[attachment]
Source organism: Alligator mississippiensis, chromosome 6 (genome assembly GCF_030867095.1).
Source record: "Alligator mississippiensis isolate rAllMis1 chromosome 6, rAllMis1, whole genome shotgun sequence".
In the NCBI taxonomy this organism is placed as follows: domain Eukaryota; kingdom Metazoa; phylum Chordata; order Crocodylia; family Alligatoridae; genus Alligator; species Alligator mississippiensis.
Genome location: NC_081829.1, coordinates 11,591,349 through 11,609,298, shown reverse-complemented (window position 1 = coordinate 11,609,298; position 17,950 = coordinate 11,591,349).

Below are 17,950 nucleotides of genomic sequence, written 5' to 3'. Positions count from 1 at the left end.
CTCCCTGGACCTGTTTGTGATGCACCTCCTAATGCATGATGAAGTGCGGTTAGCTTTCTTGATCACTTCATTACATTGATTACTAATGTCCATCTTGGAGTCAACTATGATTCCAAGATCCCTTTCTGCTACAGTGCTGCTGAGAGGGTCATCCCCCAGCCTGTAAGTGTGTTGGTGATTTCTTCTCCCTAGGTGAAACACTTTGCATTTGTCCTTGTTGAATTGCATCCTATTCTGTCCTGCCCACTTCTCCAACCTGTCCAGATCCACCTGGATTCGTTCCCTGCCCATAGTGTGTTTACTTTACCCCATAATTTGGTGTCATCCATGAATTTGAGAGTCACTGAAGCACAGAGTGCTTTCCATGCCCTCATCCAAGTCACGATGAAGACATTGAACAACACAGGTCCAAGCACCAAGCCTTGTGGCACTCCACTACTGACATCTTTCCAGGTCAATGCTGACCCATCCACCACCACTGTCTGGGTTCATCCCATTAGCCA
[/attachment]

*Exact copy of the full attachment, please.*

Source organism: Alligator mississippiensis, chromosome 6 (genome assembly GCF_030867095.1).
Source record: "Alligator mississippiensis isolate rAllMis1 chromosome 6, rAllMis1, whole genome shotgun sequence".
In the NCBI taxonomy this organism is placed as follows: domain Eukaryota; kingdom Metazoa; phylum Chordata; order Crocodylia; family Alligatoridae; genus Alligator; species Alligator mississippiensis.
Genome location: NC_081829.1, coordinates 11,591,349 through 11,609,298, shown reverse-complemented (window position 1 = coordinate 11,609,298; position 17,950 = coordinate 11,591,349).

Below are 17,950 nucleotides of genomic sequence, written 5' to 3'. Positions count from 1 at the left end.
CTCCCTGGACCTGTTTGTGATGCACCTCCTAATGCATGATGAAGTGCGGTTAGCTTTCTTGATCACTTCATTACATTGATTACTAATGTCCATCTTGGAGTCAACTATGATTCCAAGATCCCTTTCTGCTACAGTGCTGCTGAGAGGGTCATCCCCCAGCCTGTAAGTGTGTTGGTGATTTCTTCTCCCTAGGTGAAACACTTTGCATTTGTCCTTGTTGAATTGCATCCTATTCTGTCCTGCCCACTTCTCCAACCTGTCCAGATCCACCTGGATTCGTTCCCTGCCCATAGTGTGTTTACTTTACCCCATAATTTGGTGTCATCCATGAATTTGAGAGTCACTGAAGCACAGAGTGCTTTCCATGCCCTCATCCAAGTCACGATGAAGACATTGAACAACACAGGTCCAAGCACCAAGCCTTGTGGCACTCCACTACTGACATCTTTCCAGGTCAATGCTGACCCATCCACCACCACTGTCTGGGTTCATCCCATTAGCCA